By this time there were threatening clouds above; which turned to rain just as I was leaving the village. So it was on with the wet-weather gear; and it was to remain on for the rest of the day. The rain continued for about half the trip back to Jindabyne, but it was fairly light and not really a problem. At one point I was riding on completely dry road but in light rain that was, obviously, just beginning to fall.
The photo on the left was taken on the Thredbo road just coming in to Jindabyne. The roads are great, but the scenery is pretty good too!
At Jindabyne I turned up towards Mt. Kosciosko.
In the early 1970s you used to be able to drive to within a few hundred metres of the summit (and at one time there was actually a road going to the very top). Back then a lot of the road was dirt and very narrow, and towards the top there were often steep drops off the side. Apparently a few cars fell off while negotiating on-coming traffic so these days the road, which is all tarred of course, stops at a parking area just above Charlotte Pass.
About half way up this road the rain started again, but had stopped by the time I got back to Jindabyne. I did a bit more riding around the area, visiting the settlements along the lake and then went back to Jindabyne for lunch.
After lunch I headed out to Dalgety (where there was another check-point). I was interested in going to Dalgety because of it's historical significance. Back when Federal Parliament was still located in Melbourne, Dalgety was considered as a potential site for the nation's Capital. It was rejected mainly because it was considered too close to Victoria. These days it retains it's historic significance, but remains as it was back then - just a few houses and a combined café / gift-shop, and a pub. The pub is the biggest and most substantial looking building in town. As I sat with a coffee chatting to the owner of the shop, I wondered what the locals thought of being passed-up in favour of Canberra. Somehow I reckon they were probably glad!
The trip out to Dalgety highlighted the remarkable variation in landscape there is in these regions. Thredbo is surrounded by towering steep mountain; out here the land was wide and flat.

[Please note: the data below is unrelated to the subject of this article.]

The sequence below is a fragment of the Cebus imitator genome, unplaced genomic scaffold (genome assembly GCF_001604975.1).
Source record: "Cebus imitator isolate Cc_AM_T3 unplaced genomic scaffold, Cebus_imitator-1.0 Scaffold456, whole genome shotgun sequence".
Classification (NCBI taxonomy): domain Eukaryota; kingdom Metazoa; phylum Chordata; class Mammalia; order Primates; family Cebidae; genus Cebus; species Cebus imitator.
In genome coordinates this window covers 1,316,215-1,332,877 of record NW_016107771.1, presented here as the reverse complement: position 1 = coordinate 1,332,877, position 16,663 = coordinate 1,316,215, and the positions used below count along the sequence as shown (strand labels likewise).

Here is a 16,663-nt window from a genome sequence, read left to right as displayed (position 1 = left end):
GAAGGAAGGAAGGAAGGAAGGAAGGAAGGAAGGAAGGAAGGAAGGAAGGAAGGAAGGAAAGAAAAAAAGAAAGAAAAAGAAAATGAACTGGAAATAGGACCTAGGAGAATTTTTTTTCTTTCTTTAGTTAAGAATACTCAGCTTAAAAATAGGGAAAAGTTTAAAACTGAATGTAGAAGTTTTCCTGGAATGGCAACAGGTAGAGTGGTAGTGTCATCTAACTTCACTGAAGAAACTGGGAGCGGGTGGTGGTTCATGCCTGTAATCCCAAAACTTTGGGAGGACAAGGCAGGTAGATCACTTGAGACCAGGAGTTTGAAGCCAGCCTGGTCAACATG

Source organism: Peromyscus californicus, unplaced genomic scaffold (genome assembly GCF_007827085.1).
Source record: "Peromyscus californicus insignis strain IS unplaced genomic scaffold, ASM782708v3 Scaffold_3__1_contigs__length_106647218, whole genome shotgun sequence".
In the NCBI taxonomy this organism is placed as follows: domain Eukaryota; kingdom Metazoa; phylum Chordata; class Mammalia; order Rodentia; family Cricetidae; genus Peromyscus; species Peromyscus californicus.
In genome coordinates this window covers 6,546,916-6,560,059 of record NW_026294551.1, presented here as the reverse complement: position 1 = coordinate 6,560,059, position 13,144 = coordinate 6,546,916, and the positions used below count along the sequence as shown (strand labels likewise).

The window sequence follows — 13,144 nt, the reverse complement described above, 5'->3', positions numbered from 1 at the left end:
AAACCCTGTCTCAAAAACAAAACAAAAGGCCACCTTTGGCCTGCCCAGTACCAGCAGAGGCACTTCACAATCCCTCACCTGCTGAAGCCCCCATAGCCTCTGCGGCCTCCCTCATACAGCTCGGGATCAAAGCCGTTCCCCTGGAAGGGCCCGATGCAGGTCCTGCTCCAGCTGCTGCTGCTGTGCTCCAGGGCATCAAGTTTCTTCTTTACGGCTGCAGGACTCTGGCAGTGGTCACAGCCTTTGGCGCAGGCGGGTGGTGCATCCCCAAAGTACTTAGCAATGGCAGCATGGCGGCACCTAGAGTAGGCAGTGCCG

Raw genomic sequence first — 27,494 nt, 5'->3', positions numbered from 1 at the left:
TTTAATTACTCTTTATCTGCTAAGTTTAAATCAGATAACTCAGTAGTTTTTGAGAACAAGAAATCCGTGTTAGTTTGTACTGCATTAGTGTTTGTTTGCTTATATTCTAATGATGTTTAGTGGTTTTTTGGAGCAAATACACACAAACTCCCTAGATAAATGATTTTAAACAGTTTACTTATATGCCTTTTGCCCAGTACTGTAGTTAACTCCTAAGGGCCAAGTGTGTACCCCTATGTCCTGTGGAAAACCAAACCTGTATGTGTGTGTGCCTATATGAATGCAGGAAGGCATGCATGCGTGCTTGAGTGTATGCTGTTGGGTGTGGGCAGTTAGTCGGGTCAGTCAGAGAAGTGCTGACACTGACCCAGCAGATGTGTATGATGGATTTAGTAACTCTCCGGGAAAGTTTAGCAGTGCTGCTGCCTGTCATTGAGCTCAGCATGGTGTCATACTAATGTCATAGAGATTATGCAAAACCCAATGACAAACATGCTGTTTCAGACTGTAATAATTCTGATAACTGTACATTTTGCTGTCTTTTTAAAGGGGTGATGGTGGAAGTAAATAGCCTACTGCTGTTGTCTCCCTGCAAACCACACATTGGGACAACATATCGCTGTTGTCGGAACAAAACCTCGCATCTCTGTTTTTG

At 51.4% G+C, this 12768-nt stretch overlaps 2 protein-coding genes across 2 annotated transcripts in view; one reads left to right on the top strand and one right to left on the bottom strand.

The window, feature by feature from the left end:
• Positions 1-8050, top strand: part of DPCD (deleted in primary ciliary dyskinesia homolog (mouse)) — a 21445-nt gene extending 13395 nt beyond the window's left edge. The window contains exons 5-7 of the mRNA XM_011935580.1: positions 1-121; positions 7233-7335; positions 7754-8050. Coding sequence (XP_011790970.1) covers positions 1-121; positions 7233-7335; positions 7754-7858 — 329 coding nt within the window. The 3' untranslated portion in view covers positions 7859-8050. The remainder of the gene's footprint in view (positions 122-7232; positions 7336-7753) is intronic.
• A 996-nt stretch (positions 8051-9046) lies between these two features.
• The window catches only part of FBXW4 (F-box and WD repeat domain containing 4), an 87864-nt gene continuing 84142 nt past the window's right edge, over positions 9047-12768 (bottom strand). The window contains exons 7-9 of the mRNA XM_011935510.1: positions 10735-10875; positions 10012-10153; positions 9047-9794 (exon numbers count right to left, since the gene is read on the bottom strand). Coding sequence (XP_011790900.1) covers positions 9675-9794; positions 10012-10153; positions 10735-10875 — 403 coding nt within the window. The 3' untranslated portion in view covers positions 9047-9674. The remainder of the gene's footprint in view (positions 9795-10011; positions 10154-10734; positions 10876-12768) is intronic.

It was riding back to Jindabyne that I encountered the worst riding conditions I experienced during the day. The road crosses a range of hills, and clouds had descended on them. For about 15km I was riding in light rain and thick fog - or cloud actually. Not particularly enjoyable! But for the rest of the day, the rain hadn't really been a problem.
Back in Jindabyne it was raining lightly, and looked pretty bleak up on the mountains. So I decided against going back to Thredbo for the presentation. The mass-ride is called off if it's raining, and a 70Km round-trip to stand around in the rain wasn't that appealing! I spoke to a few other riders in Jindabyne who came to the same decision. However I later spoke to a couple of people who had gone to the presentation and, although it was raining, they reckoned it was well worth being there! I spoke to some people who had encountered much heavier rain than I had too; but they still enjoyed the day.
So that was my day on the Snowy Ride. And that is just a taste of where you can go. Many riders choose to do the round-trip of the Alpine Way; apparently a very spectacular and enjoyable ride! There are also good rides out around Lake Eucumbene and Adaminaby. So a wide choice, with lots of great riding to do!
2005 was another very successful event. In fact it was the most successful they'd ever had! There were just over 2,500 bikes there, and the event raised around $250,000, bringing the combined total to over $1 million!
Contributions like this have helped the Cancer Institute to reduce the percentage of cancer fatalities in children from 50% to 20%. So it is an organisation that is doing great work. Results are happening and lives are being saved!
In case you're wondering, no, I didn't win anything. But then in an event like this, everyone's a winner! The riders are winners just by being there and experiencing the riding and the other bikes and the whole atmosphere of it all. And best of all, the Children's Cancer Institute is a winner from the money donated. So this is a great event, and one that I highly recommend! I greatly enjoyed the experience, and it was good to be a part of an event that does such a great job for such a very deserving charity!
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Click here to read brief reports on the Snowy Ride in following years.